21. Medina-Jerez, W., Middleton, K. V., & Orihuela-Rabaza, W. (2010). Using the DAST-C to explore Columbian and Bolivian students’ images of scientists. International Journal of Science and Mathematics, 9, 657–690.Google Scholar
  22. Minogue, J. (2010). What is the teacher doing? What are the students doing? An application of the Draw-a-Science-Teacher test. Journal of Science Teacher Education,. doi:10.1007/s10972-009-9170-7.Google Scholar
  23. Moseley, C., & Norris, D. (1999). Preservice teachers’ views of scientists. Science and Children, 36(2), 50–53.Google Scholar
  24. Narayan, R., Park, S., & Peker, D. (2009). Sculpted by culture: Students’ embodied images of scientists. Proceedings of the 3rd international conference to review research on science, technology and mathematics education (pp. 45–51), Mumbai, India. Available at http://cvs.gnowledge.org/episteme3/proc_pdf.php.
  25. Pedersen, J. E., & Finson, K. D. (2009). Visual data: Understanding and applying visual data to research in education. Rotterdam, The Netherlands: Sense.Google Scholar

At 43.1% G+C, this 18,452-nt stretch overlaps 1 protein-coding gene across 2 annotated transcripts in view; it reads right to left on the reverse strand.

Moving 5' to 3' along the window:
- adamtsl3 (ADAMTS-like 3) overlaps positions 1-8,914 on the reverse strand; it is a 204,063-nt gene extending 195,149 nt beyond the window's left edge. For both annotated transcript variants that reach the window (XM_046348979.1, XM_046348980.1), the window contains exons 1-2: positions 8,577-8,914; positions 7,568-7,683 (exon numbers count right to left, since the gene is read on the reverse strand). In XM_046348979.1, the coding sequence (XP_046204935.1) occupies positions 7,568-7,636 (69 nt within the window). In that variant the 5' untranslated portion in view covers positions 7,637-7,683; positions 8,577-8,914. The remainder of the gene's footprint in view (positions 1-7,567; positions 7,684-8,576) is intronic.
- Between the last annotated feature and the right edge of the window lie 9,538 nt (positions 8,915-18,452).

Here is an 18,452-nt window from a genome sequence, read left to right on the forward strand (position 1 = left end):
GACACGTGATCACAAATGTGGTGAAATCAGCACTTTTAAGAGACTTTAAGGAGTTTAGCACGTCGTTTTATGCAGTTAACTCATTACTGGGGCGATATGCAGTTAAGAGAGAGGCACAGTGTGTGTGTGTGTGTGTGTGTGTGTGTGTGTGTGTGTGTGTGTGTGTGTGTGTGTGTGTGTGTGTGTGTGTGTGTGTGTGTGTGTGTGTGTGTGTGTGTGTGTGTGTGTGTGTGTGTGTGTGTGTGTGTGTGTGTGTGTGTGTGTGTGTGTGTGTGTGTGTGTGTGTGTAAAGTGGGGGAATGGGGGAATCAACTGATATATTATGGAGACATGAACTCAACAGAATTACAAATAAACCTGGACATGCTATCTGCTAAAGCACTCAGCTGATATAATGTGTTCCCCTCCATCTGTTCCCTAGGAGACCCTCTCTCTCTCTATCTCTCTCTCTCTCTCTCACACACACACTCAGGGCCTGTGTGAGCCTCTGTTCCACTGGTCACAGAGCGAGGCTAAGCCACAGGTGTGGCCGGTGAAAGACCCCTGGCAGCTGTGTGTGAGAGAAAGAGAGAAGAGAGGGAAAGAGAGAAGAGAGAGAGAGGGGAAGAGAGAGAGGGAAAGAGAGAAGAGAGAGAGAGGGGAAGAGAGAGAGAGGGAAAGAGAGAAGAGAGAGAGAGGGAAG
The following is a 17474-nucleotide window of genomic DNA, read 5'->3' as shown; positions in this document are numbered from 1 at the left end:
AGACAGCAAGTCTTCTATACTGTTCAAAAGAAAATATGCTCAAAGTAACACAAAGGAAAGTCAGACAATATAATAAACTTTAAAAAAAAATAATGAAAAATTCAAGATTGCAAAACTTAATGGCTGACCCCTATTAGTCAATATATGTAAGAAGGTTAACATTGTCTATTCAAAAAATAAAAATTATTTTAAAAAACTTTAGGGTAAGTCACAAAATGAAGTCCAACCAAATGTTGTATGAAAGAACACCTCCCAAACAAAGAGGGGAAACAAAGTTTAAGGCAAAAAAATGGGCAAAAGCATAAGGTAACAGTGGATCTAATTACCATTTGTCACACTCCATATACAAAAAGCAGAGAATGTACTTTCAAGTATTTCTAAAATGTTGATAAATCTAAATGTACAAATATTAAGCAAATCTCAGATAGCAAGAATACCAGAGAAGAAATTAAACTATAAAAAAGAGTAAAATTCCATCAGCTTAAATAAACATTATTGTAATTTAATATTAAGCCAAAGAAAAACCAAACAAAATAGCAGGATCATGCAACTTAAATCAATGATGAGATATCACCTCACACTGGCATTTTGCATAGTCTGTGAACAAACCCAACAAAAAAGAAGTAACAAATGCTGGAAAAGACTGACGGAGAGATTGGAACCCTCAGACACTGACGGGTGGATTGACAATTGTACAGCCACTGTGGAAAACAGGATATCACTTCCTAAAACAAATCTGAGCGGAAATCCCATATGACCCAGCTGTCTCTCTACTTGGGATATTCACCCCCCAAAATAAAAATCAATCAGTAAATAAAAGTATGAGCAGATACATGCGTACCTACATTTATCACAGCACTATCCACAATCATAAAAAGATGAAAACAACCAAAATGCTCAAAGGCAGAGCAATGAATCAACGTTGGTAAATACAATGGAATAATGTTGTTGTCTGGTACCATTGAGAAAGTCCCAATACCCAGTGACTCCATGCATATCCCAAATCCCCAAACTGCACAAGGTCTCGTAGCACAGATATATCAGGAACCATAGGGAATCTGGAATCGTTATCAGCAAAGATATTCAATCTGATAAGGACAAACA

26. Rahm, J., & Charbonneau, P. (1997). Probing stereotypes through students’ drawings of scientists. American Journal of Physics, 65(8), 774–778.CrossRefGoogle Scholar
  27. Rosenthal, D. B. (1993). Images of scientists: A comparison of biology and liberal arts majors. School Science and Mathematics, 93(4), 212–216.CrossRefGoogle Scholar
  28. Schibeci, R. (2006). Student images of scientists: What are they? Do they matter? Teaching Science, 52(2), 12–16.Google Scholar
  29. Stuart, C., & Thurlow, D. (2000). Making it their own: Preservice teachers’ experiences, beliefs and classroom practice. Journal of Teacher Education, 51(2), 113–121.CrossRefGoogle Scholar
  30. Thomas, M. D., Henley, T. B., & Snell, C. M. (2006). The Draw a Scientist Test: A different population and a somewhat different story. College Student Journal, 40(1), 140–148.Google Scholar
  31. Yore, L. D. (2011). Foundations of scientific, mathematical, and technological literacies-common themes and theoretical frameworks. In L. D. Yore, E. Van der Flier-Keller, D. W. Blades, T. W. Pelton, & D. B. Zandvliet (Eds.), Pacific CRYSTAL centre for science, mathematics, and technology literacy: Lessons learned (pp. 23–44). Rotterdam, The Netherlands: Sense Publishers.CrossRefGoogle Scholar

Copyright information

© The Association for Science Teacher Education, USA 2012

Authors and Affiliations

  1. 1.School of Education and Professional StudiesGriffith UniversityMt GravattAustralia
  2. 2.University of VictoriaVictoriaCanada

Personalised recommendations